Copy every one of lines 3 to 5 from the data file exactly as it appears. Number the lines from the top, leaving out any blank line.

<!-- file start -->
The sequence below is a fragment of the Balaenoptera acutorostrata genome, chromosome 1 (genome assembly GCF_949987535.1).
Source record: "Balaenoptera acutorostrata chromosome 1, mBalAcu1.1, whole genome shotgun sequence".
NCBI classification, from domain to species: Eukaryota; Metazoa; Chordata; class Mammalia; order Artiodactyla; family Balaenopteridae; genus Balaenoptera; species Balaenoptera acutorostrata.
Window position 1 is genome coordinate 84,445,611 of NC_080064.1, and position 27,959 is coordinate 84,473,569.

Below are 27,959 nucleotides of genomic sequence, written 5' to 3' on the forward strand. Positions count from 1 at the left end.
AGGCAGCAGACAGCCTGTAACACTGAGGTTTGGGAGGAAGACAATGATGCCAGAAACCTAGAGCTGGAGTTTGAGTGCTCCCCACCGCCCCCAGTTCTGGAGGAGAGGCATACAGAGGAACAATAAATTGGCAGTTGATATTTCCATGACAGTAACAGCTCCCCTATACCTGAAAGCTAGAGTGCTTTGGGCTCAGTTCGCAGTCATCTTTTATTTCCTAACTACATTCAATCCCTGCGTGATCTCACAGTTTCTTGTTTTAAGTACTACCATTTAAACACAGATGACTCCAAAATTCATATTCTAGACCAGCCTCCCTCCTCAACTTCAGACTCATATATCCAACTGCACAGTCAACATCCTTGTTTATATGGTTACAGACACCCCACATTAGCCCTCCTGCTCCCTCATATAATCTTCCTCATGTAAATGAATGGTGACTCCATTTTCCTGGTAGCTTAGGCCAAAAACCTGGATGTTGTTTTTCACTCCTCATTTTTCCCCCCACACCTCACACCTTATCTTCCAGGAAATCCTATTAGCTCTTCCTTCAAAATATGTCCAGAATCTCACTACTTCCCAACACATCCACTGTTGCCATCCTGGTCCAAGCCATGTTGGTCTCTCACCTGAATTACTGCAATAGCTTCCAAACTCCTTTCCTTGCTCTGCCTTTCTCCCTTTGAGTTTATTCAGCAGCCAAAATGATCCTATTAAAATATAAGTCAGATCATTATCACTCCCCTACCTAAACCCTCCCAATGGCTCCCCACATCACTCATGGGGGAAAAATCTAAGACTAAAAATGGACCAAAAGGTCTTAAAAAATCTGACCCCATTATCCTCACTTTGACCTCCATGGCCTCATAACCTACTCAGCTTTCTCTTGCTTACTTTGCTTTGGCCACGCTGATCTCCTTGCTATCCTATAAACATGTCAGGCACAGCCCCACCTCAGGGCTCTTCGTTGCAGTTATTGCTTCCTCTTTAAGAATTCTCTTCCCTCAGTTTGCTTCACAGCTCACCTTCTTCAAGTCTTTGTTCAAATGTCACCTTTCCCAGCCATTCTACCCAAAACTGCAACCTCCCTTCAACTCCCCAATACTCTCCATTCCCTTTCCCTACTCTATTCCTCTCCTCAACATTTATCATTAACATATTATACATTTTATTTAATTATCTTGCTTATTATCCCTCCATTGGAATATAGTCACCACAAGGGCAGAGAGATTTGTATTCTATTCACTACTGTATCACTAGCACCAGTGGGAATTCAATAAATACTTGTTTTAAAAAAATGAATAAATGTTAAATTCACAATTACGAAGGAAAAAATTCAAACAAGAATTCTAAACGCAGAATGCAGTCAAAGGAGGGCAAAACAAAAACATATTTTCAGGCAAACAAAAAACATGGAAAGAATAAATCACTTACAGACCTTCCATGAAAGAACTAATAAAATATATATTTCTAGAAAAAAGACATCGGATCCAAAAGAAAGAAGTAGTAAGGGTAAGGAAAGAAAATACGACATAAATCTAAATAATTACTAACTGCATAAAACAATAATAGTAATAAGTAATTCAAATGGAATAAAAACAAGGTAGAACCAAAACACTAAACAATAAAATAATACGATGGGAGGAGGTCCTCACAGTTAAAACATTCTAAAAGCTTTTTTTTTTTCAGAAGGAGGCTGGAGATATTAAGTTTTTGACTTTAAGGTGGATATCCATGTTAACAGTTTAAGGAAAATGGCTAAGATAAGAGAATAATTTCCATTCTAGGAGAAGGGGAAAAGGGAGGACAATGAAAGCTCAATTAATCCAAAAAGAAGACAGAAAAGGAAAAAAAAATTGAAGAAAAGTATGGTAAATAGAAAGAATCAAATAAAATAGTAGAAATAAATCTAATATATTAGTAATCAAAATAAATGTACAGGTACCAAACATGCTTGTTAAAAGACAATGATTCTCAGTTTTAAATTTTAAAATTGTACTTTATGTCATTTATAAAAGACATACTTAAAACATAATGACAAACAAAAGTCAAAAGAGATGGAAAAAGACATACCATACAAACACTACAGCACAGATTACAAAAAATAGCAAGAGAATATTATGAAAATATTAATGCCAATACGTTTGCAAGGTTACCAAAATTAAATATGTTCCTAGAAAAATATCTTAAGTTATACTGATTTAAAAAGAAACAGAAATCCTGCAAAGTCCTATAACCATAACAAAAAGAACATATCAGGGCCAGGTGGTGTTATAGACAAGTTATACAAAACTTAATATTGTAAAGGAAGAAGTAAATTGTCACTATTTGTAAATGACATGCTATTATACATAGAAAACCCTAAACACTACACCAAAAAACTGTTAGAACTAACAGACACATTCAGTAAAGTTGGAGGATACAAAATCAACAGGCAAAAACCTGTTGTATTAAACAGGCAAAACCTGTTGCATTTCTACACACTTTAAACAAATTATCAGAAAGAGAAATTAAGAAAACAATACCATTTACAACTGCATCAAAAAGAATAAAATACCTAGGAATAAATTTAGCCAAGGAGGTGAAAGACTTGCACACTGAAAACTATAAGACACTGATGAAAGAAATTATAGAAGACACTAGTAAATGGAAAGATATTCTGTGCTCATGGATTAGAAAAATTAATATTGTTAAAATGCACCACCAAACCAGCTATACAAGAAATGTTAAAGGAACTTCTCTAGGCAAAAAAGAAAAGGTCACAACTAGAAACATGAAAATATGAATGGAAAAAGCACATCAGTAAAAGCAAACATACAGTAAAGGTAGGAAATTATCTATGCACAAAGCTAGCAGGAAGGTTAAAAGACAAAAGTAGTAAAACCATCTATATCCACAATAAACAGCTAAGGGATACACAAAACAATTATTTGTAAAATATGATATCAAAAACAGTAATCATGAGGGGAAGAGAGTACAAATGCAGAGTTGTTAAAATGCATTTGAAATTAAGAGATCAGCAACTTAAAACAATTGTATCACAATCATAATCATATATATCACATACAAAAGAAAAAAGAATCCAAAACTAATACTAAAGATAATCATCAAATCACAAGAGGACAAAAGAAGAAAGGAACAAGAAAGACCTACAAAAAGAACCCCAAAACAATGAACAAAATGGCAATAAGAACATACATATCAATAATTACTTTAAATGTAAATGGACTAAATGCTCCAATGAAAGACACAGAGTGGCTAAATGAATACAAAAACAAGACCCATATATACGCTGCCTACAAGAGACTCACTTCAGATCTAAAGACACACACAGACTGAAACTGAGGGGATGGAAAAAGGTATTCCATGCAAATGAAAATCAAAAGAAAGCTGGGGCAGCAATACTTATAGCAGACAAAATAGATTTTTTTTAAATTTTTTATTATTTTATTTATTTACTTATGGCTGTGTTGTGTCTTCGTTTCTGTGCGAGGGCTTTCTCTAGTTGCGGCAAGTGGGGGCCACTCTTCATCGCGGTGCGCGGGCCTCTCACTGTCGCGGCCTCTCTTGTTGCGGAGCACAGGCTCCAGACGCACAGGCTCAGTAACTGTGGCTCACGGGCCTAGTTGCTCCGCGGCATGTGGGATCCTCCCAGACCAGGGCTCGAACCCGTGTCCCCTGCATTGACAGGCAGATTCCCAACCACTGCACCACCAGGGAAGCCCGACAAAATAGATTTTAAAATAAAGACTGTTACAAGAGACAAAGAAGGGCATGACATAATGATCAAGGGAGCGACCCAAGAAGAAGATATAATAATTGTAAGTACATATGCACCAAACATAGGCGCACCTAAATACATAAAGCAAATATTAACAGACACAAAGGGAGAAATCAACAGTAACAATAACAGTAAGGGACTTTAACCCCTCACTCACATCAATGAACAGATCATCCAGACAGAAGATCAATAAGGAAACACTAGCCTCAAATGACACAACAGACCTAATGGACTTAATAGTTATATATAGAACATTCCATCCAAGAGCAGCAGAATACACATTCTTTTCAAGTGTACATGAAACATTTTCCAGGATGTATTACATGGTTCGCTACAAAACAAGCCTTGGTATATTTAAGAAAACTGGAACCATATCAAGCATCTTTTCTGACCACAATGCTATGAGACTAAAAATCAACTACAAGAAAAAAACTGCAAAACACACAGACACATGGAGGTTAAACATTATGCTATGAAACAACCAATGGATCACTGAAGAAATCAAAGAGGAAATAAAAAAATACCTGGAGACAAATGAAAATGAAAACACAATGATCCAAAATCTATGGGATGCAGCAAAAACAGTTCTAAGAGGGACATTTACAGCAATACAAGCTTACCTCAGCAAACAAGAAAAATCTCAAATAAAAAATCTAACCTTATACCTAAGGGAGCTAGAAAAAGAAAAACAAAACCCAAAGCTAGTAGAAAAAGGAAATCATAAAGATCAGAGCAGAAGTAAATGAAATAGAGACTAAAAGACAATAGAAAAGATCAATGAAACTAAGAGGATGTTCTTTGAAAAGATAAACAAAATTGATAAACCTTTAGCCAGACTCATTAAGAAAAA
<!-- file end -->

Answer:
NCBI classification, from domain to species: Eukaryota; Metazoa; Chordata; class Mammalia; order Artiodactyla; family Balaenopteridae; genus Balaenoptera; species Balaenoptera acutorostrata.
Window position 1 is genome coordinate 84,445,611 of NC_080064.1, and position 27,959 is coordinate 84,473,569.

Below are 27,959 nucleotides of genomic sequence, written 5' to 3' on the forward strand. Positions count from 1 at the left end.